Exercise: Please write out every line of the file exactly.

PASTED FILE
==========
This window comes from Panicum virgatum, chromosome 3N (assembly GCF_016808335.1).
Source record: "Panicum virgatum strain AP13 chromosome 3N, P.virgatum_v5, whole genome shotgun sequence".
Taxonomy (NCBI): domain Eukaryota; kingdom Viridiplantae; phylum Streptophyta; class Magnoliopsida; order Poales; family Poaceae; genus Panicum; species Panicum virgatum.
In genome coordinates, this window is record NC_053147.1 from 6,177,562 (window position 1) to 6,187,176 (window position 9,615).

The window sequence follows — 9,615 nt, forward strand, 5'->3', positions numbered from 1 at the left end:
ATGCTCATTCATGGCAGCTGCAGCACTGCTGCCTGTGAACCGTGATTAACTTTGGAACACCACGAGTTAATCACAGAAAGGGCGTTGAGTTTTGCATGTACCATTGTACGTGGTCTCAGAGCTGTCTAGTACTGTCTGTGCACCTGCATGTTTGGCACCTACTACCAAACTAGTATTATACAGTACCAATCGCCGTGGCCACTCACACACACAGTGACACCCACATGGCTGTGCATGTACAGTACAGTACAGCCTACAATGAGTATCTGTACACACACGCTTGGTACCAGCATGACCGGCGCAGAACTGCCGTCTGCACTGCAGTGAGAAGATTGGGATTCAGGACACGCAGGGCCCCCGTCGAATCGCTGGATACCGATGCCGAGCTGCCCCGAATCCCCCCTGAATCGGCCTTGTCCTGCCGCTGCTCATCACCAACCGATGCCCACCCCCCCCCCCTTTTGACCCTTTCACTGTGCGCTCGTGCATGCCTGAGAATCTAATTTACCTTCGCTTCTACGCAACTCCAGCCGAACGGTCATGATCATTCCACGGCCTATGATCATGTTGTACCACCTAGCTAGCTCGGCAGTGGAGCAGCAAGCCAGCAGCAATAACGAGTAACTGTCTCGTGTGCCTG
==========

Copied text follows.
This window comes from Panicum virgatum, chromosome 3N (assembly GCF_016808335.1).
Source record: "Panicum virgatum strain AP13 chromosome 3N, P.virgatum_v5, whole genome shotgun sequence".
Taxonomy (NCBI): domain Eukaryota; kingdom Viridiplantae; phylum Streptophyta; class Magnoliopsida; order Poales; family Poaceae; genus Panicum; species Panicum virgatum.
In genome coordinates, this window is record NC_053147.1 from 6,177,562 (window position 1) to 6,187,176 (window position 9,615).

The window sequence follows — 9,615 nt, forward strand, 5'->3', positions numbered from 1 at the left end:
ATGCTCATTCATGGCAGCTGCAGCACTGCTGCCTGTGAACCGTGATTAACTTTGGAACACCACGAGTTAATCACAGAAAGGGCGTTGAGTTTTGCATGTACCATTGTACGTGGTCTCAGAGCTGTCTAGTACTGTCTGTGCACCTGCATGTTTGGCACCTACTACCAAACTAGTATTATACAGTACCAATCGCCGTGGCCACTCACACACACAGTGACACCCACATGGCTGTGCATGTACAGTACAGTACAGCCTACAATGAGTATCTGTACACACACGCTTGGTACCAGCATGACCGGCGCAGAACTGCCGTCTGCACTGCAGTGAGAAGATTGGGATTCAGGACACGCAGGGCCCCCGTCGAATCGCTGGATACCGATGCCGAGCTGCCCCGAATCCCCCCTGAATCGGCCTTGTCCTGCCGCTGCTCATCACCAACCGATGCCCACCCCCCCCCCCTTTTGACCCTTTCACTGTGCGCTCGTGCATGCCTGAGAATCTAATTTACCTTCGCTTCTACGCAACTCCAGCCGAACGGTCATGATCATTCCACGGCCTATGATCATGTTGTACCACCTAGCTAGCTCGGCAGTGGAGCAGCAAGCCAGCAGCAATAACGAGTAACTGTCTCGTGTGCCTG